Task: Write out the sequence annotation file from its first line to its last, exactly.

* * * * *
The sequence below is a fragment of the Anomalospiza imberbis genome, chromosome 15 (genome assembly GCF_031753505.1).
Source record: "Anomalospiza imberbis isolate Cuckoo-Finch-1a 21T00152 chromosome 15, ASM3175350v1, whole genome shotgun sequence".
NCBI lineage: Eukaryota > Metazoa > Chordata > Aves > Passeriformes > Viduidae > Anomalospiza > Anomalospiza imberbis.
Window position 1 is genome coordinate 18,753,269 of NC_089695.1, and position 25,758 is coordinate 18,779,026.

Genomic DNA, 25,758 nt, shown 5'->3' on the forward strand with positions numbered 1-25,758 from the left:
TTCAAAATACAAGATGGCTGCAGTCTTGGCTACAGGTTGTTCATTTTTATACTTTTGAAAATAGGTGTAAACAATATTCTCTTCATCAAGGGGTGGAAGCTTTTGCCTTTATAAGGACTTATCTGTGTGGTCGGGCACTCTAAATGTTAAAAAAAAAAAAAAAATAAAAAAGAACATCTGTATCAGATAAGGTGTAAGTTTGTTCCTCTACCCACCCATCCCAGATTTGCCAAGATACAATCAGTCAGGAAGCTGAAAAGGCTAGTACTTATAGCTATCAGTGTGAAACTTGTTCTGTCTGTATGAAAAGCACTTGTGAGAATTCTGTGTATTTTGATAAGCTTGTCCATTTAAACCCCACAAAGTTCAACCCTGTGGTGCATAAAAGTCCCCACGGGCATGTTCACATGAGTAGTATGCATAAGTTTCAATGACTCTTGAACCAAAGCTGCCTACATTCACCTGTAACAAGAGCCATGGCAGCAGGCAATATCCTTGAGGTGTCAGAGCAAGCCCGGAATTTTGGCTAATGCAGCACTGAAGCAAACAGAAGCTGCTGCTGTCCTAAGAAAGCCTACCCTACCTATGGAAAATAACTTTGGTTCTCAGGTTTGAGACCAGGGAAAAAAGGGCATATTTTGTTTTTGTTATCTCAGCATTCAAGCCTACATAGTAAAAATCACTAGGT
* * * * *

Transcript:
The sequence below is a fragment of the Anomalospiza imberbis genome, chromosome 15 (genome assembly GCF_031753505.1).
Source record: "Anomalospiza imberbis isolate Cuckoo-Finch-1a 21T00152 chromosome 15, ASM3175350v1, whole genome shotgun sequence".
NCBI lineage: Eukaryota > Metazoa > Chordata > Aves > Passeriformes > Viduidae > Anomalospiza > Anomalospiza imberbis.
Window position 1 is genome coordinate 18,753,269 of NC_089695.1, and position 25,758 is coordinate 18,779,026.

Genomic DNA, 25,758 nt, shown 5'->3' on the forward strand with positions numbered 1-25,758 from the left:
TTCAAAATACAAGATGGCTGCAGTCTTGGCTACAGGTTGTTCATTTTTATACTTTTGAAAATAGGTGTAAACAATATTCTCTTCATCAAGGGGTGGAAGCTTTTGCCTTTATAAGGACTTATCTGTGTGGTCGGGCACTCTAAATGTTAAAAAAAAAAAAAAAATAAAAAAGAACATCTGTATCAGATAAGGTGTAAGTTTGTTCCTCTACCCACCCATCCCAGATTTGCCAAGATACAATCAGTCAGGAAGCTGAAAAGGCTAGTACTTATAGCTATCAGTGTGAAACTTGTTCTGTCTGTATGAAAAGCACTTGTGAGAATTCTGTGTATTTTGATAAGCTTGTCCATTTAAACCCCACAAAGTTCAACCCTGTGGTGCATAAAAGTCCCCACGGGCATGTTCACATGAGTAGTATGCATAAGTTTCAATGACTCTTGAACCAAAGCTGCCTACATTCACCTGTAACAAGAGCCATGGCAGCAGGCAATATCCTTGAGGTGTCAGAGCAAGCCCGGAATTTTGGCTAATGCAGCACTGAAGCAAACAGAAGCTGCTGCTGTCCTAAGAAAGCCTACCCTACCTATGGAAAATAACTTTGGTTCTCAGGTTTGAGACCAGGGAAAAAAGGGCATATTTTGTTTTTGTTATCTCAGCATTCAAGCCTACATAGTAAAAATCACTAGGT